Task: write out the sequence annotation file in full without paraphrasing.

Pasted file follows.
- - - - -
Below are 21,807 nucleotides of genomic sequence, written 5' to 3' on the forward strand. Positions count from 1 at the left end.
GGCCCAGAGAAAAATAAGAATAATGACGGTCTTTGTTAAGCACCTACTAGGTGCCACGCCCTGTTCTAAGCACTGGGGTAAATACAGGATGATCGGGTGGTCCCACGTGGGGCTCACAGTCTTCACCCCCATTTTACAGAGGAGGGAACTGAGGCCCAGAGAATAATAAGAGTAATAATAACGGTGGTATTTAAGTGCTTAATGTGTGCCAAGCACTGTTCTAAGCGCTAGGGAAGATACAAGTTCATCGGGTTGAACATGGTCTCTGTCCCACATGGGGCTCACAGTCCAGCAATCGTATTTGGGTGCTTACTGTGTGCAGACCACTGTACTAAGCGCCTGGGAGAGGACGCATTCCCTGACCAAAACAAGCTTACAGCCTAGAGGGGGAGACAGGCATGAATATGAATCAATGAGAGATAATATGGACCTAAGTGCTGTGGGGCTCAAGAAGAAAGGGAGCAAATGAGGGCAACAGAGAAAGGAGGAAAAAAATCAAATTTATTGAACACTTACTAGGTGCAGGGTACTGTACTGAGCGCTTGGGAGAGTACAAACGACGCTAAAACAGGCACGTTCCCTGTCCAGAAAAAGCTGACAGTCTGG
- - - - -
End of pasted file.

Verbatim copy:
Below are 21,807 nucleotides of genomic sequence, written 5' to 3' on the forward strand. Positions count from 1 at the left end.
GGCCCAGAGAAAAATAAGAATAATGACGGTCTTTGTTAAGCACCTACTAGGTGCCACGCCCTGTTCTAAGCACTGGGGTAAATACAGGATGATCGGGTGGTCCCACGTGGGGCTCACAGTCTTCACCCCCATTTTACAGAGGAGGGAACTGAGGCCCAGAGAATAATAAGAGTAATAATAACGGTGGTATTTAAGTGCTTAATGTGTGCCAAGCACTGTTCTAAGCGCTAGGGAAGATACAAGTTCATCGGGTTGAACATGGTCTCTGTCCCACATGGGGCTCACAGTCCAGCAATCGTATTTGGGTGCTTACTGTGTGCAGACCACTGTACTAAGCGCCTGGGAGAGGACGCATTCCCTGACCAAAACAAGCTTACAGCCTAGAGGGGGAGACAGGCATGAATATGAATCAATGAGAGATAATATGGACCTAAGTGCTGTGGGGCTCAAGAAGAAAGGGAGCAAATGAGGGCAACAGAGAAAGGAGGAAAAAAATCAAATTTATTGAACACTTACTAGGTGCAGGGTACTGTACTGAGCGCTTGGGAGAGTACAAACGACGCTAAAACAGGCACGTTCCCTGTCCAGAAAAAGCTGACAGTCTGG